Of all the Anglo-Saxon
names to come from Britain, Houldswithy is one of the most ancient. The name is a result of the original family having lived in the county of Yorkshire
, where they held manor at Haldsworth.
Early Origins of the Houldswithy family
The surname Houldswithy was first found in Yorkshire
where they held a family seat
from very ancient times, some say well before the Norman Conquest
and the arrival of Duke William at Hastings in 1066 A.D.
Early History of the Houldswithy family
This web page shows only a small excerpt of our Houldswithy research.Another 183 words (13 lines of text) covering the years 127 and 1273 are included under the topic Early Houldswithy History in all our PDF Extended History products and printed products wherever possible.
Houldswithy Spelling Variations
The first dictionaries that appeared in the last few hundred
years did much to standardize the English language. Before that time, spelling variations
in names were a common occurrence. The language was changing, incorporating pieces of other languages, and the spelling of names changed with it. Houldswithy has been spelled many different ways, including Holdsworth, Holesworth, Houlsworth, Holdworth, Houldworth and many more.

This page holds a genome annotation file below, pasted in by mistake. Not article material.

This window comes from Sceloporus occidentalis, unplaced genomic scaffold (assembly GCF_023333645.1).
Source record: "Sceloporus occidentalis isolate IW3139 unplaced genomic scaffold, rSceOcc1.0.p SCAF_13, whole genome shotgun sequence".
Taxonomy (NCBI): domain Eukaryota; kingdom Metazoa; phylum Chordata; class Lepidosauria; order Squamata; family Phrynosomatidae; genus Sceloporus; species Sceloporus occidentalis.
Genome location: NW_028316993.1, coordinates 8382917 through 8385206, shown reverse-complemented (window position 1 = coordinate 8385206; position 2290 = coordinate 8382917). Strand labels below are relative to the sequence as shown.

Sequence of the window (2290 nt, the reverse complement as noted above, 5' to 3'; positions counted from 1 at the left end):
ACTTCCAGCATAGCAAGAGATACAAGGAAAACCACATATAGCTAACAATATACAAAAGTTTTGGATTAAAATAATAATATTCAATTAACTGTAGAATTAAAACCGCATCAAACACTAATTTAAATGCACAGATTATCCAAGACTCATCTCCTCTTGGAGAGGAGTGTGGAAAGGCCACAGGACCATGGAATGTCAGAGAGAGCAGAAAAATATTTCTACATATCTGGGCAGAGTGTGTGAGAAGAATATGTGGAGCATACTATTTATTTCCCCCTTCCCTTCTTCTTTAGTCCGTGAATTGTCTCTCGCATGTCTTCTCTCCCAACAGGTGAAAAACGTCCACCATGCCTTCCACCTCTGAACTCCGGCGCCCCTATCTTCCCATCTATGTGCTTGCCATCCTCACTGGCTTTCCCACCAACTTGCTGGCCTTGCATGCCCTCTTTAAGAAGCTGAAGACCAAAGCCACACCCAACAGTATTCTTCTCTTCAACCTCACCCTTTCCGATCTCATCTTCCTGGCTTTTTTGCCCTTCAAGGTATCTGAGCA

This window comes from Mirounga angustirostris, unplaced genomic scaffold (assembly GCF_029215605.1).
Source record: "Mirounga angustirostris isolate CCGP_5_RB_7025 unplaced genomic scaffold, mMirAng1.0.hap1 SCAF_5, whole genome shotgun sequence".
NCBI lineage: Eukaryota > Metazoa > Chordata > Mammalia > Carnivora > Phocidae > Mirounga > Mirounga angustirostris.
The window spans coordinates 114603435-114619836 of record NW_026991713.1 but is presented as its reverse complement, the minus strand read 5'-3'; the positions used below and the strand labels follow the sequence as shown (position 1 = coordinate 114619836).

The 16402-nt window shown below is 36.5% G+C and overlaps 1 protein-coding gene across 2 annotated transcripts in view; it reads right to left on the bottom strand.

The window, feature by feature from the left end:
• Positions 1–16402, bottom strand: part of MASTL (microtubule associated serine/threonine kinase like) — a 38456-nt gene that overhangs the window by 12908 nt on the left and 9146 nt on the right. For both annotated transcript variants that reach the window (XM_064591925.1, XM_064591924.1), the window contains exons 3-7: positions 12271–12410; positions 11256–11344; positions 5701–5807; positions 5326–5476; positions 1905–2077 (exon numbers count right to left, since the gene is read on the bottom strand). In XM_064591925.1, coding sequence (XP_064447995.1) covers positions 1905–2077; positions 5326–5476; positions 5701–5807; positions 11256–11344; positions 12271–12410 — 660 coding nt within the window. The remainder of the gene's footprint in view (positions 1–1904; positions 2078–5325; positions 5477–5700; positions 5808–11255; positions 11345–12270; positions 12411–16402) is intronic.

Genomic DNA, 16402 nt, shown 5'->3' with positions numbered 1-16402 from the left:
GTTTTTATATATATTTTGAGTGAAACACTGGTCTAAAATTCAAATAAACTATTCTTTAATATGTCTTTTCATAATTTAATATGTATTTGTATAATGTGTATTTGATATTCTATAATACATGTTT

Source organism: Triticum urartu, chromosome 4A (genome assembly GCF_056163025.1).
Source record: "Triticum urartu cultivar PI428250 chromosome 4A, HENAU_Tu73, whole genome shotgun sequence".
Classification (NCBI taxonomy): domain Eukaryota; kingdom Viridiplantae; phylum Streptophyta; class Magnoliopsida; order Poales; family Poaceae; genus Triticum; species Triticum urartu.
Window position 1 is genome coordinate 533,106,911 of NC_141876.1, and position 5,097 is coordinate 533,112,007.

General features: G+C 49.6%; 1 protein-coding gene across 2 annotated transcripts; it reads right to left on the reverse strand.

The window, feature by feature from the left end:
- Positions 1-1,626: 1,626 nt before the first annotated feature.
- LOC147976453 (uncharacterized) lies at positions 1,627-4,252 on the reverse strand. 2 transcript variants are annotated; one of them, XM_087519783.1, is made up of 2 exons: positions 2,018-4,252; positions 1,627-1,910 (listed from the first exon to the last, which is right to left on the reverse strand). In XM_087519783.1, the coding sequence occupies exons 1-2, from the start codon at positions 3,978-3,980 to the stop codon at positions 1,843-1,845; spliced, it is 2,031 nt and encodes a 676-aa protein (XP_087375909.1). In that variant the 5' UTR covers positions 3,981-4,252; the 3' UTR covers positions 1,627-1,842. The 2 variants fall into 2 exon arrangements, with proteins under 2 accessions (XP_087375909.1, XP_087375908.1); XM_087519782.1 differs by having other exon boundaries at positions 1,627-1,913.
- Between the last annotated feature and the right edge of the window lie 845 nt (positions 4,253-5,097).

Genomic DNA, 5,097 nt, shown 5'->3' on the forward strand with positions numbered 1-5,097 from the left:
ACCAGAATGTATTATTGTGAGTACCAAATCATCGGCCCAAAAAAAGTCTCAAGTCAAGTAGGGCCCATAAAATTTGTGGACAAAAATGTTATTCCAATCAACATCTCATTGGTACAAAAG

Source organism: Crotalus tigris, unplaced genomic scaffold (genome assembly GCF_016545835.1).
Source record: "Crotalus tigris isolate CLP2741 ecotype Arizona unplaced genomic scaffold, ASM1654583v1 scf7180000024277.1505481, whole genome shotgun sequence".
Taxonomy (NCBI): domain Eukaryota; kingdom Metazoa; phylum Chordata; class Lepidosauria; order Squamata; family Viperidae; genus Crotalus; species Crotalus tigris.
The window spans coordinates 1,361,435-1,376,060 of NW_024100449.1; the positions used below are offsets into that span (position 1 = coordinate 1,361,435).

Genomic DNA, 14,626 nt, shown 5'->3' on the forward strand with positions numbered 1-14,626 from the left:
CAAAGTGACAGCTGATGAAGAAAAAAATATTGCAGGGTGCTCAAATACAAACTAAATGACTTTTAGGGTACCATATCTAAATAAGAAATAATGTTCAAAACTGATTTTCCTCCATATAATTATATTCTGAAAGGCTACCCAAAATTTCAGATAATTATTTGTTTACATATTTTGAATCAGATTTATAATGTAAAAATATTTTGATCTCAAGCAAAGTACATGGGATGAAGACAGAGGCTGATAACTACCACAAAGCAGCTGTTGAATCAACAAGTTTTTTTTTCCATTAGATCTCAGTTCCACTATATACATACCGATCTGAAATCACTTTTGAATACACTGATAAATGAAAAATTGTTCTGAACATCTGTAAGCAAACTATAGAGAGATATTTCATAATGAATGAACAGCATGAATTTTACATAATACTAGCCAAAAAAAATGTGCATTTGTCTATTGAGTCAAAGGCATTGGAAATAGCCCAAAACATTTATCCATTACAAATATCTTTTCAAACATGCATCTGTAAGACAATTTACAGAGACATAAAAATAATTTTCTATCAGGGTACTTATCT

Early Notables of the Houldswithy family (pre 1700)
More information is included under the topic Early Houldswithy Notables in all our PDF Extended History products
and printed products wherever possible.
Migration of the Houldswithy family to the New World and Oceana
Thousands of English families in this era began to emigrate the New World in search of land and freedom from religious and political persecution. Although the passage was expensive and the ships were dark, crowded, and unsafe, those who made the voyage safely were rewarded with opportunities unavailable to them in their homeland. Research into passenger and immigration lists has revealed some of the very first Houldswithys to arrive in North America: Seth Holdsworth settled in Barbados in 1675; Scholas Houldsworth arrived in Philadelphia in 1856.